A complaint to the New Zealand Press Council by a Palmerston North detective alleging biased and inaccurate reporting by the Evening Standard has not been upheld.

Mr Dave Sherlock complained to the Council about the reporting of a court case in which he faced assault charges.

The charges were later dismissed, but the Solictor General has since decided the charge should be relaid.

Mr Sherlock's complaint related to two articles published by the Standard in June. The first reported a pre-depositions hearing of evidence by witnesses to an altercation in a public bar in February, and the second reported the dismissal of the assault charge by two JPs.

Mr Sherlock alleged unprofessional reporting by the reporter, was unhappy the newspaper had refused to apologise and wanted the Press Council to require the Standard to publish an apology.

He was unhappy the report said all witnesses to the incident had seen him hit the assailant; unhappy that the second report said the complainant had identified him (Mr Sherlock) as his assailant when he had not; unhappy that the newspaper followed up the case through the office of the Solicitor General; unhappy with the headline on the first article which, he said, implied more than one witness said he had kicked and punched another man: and unhappy with the front-page prominence the case received when another case, involving the same people, received lesser prominence.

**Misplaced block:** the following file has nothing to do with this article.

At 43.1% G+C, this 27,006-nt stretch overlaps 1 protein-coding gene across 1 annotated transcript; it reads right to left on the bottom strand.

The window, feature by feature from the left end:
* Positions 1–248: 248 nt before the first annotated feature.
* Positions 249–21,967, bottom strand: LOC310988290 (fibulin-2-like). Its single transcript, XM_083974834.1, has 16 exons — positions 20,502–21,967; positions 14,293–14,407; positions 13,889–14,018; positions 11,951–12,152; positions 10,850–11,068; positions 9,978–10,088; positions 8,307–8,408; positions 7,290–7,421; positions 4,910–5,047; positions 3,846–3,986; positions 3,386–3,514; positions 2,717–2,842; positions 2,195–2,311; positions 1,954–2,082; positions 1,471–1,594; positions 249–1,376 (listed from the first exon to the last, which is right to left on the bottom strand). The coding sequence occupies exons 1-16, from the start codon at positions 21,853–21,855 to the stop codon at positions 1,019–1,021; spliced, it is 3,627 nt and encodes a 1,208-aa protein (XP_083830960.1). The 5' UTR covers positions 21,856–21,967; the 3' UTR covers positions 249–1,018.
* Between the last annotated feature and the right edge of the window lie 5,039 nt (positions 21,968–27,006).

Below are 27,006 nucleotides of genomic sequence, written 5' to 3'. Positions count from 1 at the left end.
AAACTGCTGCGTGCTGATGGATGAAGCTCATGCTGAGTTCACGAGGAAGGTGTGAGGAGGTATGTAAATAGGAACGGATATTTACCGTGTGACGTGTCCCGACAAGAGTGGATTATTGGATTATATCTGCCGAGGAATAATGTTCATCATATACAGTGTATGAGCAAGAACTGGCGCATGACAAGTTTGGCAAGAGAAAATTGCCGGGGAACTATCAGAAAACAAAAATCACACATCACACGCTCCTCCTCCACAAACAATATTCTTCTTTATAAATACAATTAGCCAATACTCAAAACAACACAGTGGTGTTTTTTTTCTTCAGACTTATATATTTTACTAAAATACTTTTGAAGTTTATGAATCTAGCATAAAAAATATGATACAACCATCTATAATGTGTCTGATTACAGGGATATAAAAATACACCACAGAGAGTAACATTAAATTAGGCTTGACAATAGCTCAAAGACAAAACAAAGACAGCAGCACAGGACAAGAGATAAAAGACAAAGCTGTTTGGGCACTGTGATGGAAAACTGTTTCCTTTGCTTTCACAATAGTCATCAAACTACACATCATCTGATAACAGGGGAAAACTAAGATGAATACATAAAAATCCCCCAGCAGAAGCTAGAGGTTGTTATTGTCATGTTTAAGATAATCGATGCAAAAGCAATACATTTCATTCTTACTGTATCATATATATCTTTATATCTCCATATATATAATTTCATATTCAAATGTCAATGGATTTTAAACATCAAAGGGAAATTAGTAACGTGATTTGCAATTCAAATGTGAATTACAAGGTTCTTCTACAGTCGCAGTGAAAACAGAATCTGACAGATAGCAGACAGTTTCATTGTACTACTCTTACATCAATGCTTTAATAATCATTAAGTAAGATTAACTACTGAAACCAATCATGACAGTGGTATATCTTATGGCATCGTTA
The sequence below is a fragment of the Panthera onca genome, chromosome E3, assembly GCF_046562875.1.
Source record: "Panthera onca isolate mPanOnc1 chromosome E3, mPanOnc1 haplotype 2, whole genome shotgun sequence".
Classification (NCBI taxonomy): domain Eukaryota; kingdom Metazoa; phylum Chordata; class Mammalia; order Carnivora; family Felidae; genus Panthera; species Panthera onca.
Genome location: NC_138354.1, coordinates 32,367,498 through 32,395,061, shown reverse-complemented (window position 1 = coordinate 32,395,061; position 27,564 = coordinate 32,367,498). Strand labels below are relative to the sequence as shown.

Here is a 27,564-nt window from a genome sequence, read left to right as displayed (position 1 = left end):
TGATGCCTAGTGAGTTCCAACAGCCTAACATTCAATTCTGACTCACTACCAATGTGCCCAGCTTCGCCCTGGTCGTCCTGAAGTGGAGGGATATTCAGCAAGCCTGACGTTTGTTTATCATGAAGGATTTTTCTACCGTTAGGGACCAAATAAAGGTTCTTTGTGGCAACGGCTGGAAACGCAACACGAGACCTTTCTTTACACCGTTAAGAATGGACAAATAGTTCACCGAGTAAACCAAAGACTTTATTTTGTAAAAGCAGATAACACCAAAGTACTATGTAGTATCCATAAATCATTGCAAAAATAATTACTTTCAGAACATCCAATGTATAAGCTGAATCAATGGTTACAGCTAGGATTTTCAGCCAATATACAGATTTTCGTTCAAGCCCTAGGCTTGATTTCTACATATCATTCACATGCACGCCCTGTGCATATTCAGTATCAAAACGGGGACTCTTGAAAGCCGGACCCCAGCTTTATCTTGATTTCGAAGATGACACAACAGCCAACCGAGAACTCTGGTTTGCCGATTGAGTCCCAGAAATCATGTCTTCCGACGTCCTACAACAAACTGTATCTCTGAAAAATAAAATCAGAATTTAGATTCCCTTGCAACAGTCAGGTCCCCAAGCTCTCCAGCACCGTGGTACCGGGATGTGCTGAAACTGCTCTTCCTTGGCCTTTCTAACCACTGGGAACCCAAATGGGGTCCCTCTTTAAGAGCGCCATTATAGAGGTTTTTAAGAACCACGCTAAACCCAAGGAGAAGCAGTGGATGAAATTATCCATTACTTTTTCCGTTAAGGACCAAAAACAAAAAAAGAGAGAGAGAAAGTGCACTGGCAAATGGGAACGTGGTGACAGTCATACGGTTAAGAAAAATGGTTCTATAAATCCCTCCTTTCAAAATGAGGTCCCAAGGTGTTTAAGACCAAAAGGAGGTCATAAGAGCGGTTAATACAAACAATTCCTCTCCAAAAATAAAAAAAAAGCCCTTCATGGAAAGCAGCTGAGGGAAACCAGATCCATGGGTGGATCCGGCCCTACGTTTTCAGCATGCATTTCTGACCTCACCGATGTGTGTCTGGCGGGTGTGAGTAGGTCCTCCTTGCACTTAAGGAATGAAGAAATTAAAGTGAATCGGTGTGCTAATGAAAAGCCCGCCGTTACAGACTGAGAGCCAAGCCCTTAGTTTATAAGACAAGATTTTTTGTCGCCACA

In a letter to Mr Sherlock in response to his complaint to the newspaper, the editor Mr John Harvey, stood by the paper's reporting and in support cited the evidence of several witnesses. He acknowledged an error had been made in the second report and offered to correct it. In doing so he pointed out the reporter was not responsible for either the headline or the placement of the stories and that more than one witness had told the court they had seen the off-duty detective assault the complainant in a bar. He went on to say that a correction might draw attention to the earlier case when further legal action was imminent.

Not satisfied with the outcome, Mr Sherlock complained to the Press Council.

The Council finds that, with the single exception of the error already acknowledged by the newspaper and which it offered to correct, the reporting of the case was unexceptionable.

The newspaper's interest in the case was not unexpected, given that an off-duty policeman was charged with assault, whatever the eventual legal outcome. The Council also notes the editor's proposed wording for a correction seems appropriate but it is not for the Council to order its publication. That is a decision for the editor to make.

The complaint is dismissed.


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